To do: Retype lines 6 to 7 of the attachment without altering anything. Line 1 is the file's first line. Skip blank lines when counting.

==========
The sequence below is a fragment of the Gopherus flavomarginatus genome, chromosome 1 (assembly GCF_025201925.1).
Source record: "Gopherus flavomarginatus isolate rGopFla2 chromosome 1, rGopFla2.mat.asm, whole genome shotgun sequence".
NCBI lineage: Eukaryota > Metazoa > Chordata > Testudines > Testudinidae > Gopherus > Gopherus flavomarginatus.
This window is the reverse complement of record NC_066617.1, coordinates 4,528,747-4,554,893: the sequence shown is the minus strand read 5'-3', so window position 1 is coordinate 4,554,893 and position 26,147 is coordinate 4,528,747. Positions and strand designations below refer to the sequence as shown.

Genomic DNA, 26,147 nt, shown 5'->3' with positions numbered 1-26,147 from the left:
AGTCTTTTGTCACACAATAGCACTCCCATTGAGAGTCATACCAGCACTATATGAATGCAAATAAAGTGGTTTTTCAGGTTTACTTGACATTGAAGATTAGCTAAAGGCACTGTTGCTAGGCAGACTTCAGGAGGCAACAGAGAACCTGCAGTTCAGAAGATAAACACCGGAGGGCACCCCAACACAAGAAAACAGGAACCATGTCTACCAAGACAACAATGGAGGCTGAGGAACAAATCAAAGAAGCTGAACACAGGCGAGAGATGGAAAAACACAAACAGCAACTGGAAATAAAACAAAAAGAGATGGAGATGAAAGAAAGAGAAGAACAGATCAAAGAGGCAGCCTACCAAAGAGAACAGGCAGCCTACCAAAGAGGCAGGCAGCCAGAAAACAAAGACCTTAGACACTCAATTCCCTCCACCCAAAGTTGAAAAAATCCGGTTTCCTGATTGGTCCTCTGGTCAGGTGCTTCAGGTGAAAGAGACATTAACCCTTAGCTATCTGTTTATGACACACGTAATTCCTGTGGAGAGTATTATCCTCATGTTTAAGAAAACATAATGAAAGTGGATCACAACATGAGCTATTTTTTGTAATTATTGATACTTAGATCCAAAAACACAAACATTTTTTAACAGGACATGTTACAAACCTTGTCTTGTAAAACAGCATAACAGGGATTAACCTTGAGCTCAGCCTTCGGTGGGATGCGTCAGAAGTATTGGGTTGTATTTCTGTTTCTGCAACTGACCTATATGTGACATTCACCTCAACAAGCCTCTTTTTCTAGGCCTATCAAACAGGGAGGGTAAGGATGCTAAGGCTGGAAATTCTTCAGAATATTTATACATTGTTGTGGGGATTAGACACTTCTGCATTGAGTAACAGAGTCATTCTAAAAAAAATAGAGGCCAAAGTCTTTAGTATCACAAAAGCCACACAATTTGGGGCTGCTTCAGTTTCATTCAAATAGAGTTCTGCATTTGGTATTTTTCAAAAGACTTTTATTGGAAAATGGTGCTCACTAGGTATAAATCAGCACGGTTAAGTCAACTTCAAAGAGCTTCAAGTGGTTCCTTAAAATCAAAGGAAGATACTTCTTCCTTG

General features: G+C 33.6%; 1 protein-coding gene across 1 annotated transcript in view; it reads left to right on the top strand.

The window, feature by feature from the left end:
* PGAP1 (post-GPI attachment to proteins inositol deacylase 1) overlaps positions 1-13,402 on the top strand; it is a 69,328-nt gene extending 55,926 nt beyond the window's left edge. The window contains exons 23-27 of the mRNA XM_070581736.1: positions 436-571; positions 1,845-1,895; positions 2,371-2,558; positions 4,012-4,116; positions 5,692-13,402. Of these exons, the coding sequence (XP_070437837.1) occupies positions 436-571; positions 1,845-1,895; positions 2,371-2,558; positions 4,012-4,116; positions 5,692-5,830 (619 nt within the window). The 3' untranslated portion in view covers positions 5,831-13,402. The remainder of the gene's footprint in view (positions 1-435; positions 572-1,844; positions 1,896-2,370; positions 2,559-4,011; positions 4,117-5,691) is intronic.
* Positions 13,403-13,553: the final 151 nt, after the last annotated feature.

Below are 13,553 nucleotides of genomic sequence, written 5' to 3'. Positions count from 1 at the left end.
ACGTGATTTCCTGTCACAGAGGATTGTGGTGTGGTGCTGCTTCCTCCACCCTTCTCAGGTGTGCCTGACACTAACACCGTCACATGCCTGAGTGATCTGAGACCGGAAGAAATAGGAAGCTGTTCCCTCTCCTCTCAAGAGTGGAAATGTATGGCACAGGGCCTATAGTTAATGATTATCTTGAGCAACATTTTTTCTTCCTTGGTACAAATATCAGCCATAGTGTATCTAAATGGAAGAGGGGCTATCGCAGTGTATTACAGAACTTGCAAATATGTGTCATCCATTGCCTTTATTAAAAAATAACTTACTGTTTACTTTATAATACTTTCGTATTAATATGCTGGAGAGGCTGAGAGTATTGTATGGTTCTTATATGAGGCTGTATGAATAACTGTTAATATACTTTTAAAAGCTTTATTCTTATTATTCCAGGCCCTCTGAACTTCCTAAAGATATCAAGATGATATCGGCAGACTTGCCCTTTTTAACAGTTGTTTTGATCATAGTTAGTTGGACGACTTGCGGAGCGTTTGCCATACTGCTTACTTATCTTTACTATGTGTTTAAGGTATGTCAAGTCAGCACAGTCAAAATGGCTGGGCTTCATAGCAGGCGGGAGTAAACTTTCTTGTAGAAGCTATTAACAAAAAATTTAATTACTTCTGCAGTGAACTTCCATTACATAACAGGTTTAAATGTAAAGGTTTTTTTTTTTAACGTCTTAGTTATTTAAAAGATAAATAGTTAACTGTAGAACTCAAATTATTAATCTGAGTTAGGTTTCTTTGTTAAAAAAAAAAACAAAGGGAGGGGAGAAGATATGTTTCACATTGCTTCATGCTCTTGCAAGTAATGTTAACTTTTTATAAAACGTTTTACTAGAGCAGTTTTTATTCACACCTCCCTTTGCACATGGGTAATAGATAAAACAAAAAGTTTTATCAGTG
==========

AGTCTTTTGTCACACAATAGCACTCCCATTGAGAGTCATACCAGCACTATATGAATGCAAATAAAGTGGTTTTTCAGGTTTACTTGACATTGAAGATTAGCTAAAGGCACTGTTGCTAGGCAGACTTCAGGAGGCAACAGAGAACCTGCAGTTCAGAAGATAAACACCGGAGGGCACCCCAACACAAGAAAACAGGAACCATGTCTACCAAGACAACAATGGAGGCTGAGGAACAAATCAAAGAAGCTGAACACAGGCGAGAGATGGAAAAACACAAACAGCAACTGGAAATAAAACAAAAAGAGATGGAGATGAAAGAAAGAGAAGAACAGATCAAAGAGGCAGCCTACCAAAGAGAACAGGCAGCCTACCAAAGAGGCAGGCAGCCAGAAAACAAAGACCTTAGACACTCAATTCCCTCCACCCAAAGTTGAAAAAATCCGGTTTCCTGATTGGTCCTCTGGTCAGGTGCTTCAGGTGAAAGAGACATTAACCCTTAGCTATCTGTTTATGACACACGTAATTCCTGTGGAGAGTATTATCCTCATGTTTAAGAAAACATAATGAAAGTGGATCACAACATGAGCTATTTTTTGTAATTATTGATACTTAGATCCAAAAACACAAACATTTTTTAACAGGACATGTTACAAACCTTGTCTTGTAAAACAGCATAACAGGGATTAACCTTGAGCTCAGCCTTCGGTGGGATGCGTCAGAAGTATTGGGTTGTATTTCTGTTTCTGCAACTGACCTATATGTGACATTCACCTCAACAAGCCTCTTTTTCTAGGCCTATCAAACAGGGAGGGTAAGGATGCTAAGGCTGGAAATTCTTCAGAATATTTATACATTGTTGTGGGGATTAGACACTTCTGCATTGAGTAACAGAGTCATTCTAAAAAAAATAGAGGCCAAAGTCTTTAGTATCACAAAAGCCACACAATTTGGGGCTGCTTCAGTTTCATTCAAATAGAGTTCTGCATTTGGTATTTTTCAAAAGACTTTTATTGGAAAATGGTGCTCACTAGGTATAAATCAGCACGGTTAAGTCAACTTCAAAGAGCTTCAAGTGGTTCCTTAAAATCAAAGGAAGATACTTCTTCCTTG

General features: G+C 33.6%; 1 protein-coding gene across 1 annotated transcript in view; it reads left to right on the top strand.